Lebanon clashes: Fresh clashes breach truce in Tripoli
Fresh clashes have erupted in the Lebanese city of Tripoli, breaching a truce agreed by local leaders on Wednesday.
At least one person was killed as supporters and opponents of Syria's President Bashar al-Assad fought for a fourth day.
The fighting between the Sunni and Alawite neighbourhoods has already killed more than 12 people this week.
Tanks have been deployed to try to calm the situation.
The UN political chief Jeffrey Feltman described the situation as "precarious".
He told the UN Security Council that, as the situation in Syria deteriorated, there was a risk that it could escalate in Lebanon too.
"The need for continued international support to the government and the Lebanese Armed Forces [has become] increasingly important," he said.
He added that UN Secretary General Ban Ki-moon was concerned about two-way arms smuggling across the border between the two countries, in violation of a UN resolution.
In an unusually strongly worded statement, Lebanese President Michel Suleiman appeared to suggest that Lebanon would not always remain in Syria's shadow.
"When any relationship with a foreign entity harms Lebanon, we end it. And when the relationship is again in Lebanon's interest, we reinstate it," he said, in comments published in Lebanese media.
The fighting on the streets of Tripoli, Lebanon's second-largest city, was centred around the Sunni Muslim district of Bab al-Tabbana and the Alawite district of Jabal Muhsin.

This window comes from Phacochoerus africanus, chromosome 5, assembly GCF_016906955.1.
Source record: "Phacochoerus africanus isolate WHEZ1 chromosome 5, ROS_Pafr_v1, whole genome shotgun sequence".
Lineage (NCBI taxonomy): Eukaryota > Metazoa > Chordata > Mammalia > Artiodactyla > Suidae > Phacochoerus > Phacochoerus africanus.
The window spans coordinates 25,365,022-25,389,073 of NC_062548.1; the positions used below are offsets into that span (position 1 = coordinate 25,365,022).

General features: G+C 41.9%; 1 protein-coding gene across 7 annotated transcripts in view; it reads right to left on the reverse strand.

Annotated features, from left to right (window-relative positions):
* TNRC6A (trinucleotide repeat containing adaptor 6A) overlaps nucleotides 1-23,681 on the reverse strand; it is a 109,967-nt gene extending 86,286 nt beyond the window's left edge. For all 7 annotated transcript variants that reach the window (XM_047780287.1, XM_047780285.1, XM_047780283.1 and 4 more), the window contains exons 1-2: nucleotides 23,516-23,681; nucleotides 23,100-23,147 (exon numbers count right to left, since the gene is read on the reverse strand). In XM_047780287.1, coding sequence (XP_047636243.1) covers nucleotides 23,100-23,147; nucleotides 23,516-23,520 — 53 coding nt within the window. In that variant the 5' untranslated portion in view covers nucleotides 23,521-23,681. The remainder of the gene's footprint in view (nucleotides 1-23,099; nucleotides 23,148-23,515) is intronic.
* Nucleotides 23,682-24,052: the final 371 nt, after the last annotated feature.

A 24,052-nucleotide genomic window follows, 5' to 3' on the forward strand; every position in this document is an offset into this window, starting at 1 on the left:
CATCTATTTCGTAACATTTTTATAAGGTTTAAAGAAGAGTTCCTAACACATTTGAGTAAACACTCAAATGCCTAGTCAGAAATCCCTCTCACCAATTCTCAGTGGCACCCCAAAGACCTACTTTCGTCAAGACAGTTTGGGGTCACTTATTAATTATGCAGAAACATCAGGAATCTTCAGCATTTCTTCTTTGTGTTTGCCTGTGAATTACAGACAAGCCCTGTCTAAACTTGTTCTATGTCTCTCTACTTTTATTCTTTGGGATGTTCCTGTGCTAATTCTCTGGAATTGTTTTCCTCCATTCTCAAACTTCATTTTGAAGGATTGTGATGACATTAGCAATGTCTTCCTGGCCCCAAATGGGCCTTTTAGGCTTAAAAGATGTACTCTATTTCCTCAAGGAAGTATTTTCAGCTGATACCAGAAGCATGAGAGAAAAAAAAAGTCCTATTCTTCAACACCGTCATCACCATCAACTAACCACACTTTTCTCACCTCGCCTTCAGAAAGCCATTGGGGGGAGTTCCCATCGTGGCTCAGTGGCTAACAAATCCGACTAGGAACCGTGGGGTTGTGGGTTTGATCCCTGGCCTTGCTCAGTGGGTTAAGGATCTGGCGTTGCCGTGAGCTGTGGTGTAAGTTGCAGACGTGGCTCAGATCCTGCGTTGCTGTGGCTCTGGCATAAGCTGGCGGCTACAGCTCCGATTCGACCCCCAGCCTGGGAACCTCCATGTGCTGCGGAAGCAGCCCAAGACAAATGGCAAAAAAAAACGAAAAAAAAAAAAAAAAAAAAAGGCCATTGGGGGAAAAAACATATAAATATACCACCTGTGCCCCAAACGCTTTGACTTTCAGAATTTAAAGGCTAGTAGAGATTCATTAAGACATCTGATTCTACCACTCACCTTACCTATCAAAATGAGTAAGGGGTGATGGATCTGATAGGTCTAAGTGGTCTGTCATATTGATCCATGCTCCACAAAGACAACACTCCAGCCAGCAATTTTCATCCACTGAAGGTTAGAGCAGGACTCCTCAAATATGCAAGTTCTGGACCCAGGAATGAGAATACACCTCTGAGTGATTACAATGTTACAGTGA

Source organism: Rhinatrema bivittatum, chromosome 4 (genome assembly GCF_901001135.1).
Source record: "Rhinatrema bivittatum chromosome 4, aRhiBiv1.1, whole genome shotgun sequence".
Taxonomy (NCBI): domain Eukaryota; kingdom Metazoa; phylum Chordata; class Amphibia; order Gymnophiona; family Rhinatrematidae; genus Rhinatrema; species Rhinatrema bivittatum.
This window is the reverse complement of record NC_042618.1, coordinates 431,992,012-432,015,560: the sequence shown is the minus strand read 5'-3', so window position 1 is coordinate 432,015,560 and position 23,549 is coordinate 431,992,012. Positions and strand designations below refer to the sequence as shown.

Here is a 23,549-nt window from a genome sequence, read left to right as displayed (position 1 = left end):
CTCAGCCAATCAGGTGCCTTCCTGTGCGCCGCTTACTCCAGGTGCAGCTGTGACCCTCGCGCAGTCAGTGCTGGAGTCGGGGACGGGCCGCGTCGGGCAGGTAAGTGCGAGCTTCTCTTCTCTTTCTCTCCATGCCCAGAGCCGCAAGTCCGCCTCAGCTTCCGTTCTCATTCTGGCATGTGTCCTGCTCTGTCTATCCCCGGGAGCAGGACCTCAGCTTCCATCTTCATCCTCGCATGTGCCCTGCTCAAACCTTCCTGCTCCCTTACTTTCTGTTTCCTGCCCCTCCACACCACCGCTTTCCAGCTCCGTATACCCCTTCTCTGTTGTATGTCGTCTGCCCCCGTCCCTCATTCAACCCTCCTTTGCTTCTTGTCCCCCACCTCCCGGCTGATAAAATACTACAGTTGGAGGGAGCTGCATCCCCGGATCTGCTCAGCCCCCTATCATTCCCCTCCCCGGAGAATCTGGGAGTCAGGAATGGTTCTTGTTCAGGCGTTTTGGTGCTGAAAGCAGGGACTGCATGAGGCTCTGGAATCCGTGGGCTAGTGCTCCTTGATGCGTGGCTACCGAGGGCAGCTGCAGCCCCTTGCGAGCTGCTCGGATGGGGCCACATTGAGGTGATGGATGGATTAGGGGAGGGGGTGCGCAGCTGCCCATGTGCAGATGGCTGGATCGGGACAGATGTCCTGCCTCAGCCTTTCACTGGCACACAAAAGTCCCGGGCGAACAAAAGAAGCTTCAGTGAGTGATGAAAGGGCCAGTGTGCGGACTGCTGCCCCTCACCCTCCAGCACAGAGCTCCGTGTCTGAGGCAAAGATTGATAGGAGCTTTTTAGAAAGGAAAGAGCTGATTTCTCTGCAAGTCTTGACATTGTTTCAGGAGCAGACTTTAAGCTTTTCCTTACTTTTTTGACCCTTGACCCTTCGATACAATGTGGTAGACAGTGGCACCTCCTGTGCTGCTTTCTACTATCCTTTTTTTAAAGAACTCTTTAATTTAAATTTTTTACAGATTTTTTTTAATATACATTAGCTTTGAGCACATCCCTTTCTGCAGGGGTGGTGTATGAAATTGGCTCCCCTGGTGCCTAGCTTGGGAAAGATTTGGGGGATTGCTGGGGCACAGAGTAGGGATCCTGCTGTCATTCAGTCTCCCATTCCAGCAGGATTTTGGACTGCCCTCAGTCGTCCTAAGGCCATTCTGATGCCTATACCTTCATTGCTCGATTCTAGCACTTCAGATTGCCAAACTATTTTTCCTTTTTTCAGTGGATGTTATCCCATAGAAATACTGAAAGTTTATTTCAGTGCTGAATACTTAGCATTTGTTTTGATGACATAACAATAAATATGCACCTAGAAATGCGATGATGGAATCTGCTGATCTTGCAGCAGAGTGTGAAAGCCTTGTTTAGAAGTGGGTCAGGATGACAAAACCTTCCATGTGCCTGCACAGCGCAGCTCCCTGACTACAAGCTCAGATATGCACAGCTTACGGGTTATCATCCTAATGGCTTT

The city of nearly 200,000 people is one of the country's most volatile sectarian faultlines, with a small Alawite community living in the midst of a Sunni majority.
On Wednesday, the army tried to stop the violence but was forced to retreat after sustaining casualties. It said it would enter into dialogue with leaders of the two communities in order to prevent the entire country being dragged into a state of unrest.
Prime Minister Najib Mikati has appealed to both sides to end the "absurd battle" and, speaking of the conflict in neighbouring Syria, warned against being "drawn into this blaze around Lebanon".
Syria's President Bashar al-Assad is an Alawite and members of the heterodox Shia sect occupy key positions in the government and security forces.
Syria's majority Sunni community has been at the forefront of the revolt against the state and has borne the brunt of the crackdown during the conflict, which the UN says has left more than 18,000 people dead.
The BBC's Barbara Plett, in Tripoli, says violence has flared several times in Tripoli, including in early June when 15 people were killed, but locals say the last two days of clashes were particularly intense. One witness said heavier weapons were being used, and over a larger area than normal.
Our correspondent says government policy has been to try to disassociate the country from the Syrian crisis, amid concern that it might reignite the divisions that fuelled Lebanon's own 15-year civil war.
But the more sectarian the violence becomes in Syria, the harder it is to prevent it from seeping across the border, she adds.
Syria was the dominant foreign power in Lebanon for some 30 years and attitudes to the conflict which erupted there last year colour Lebanese politics beyond Tripoli.
Last week, a Lebanese Shia Muslim clan kidnapped dozens of Sunnis in retaliation for the abduction of a Lebanese Shia man by rebels in Syria.
The rebels had accused the man, Hassan Mekdad, of being a member of the powerful Shia Islamist movement Hezbollah, who had entered the country to fight for the government. However, Hezbollah has denied any connection with the clan member or the kidnappings.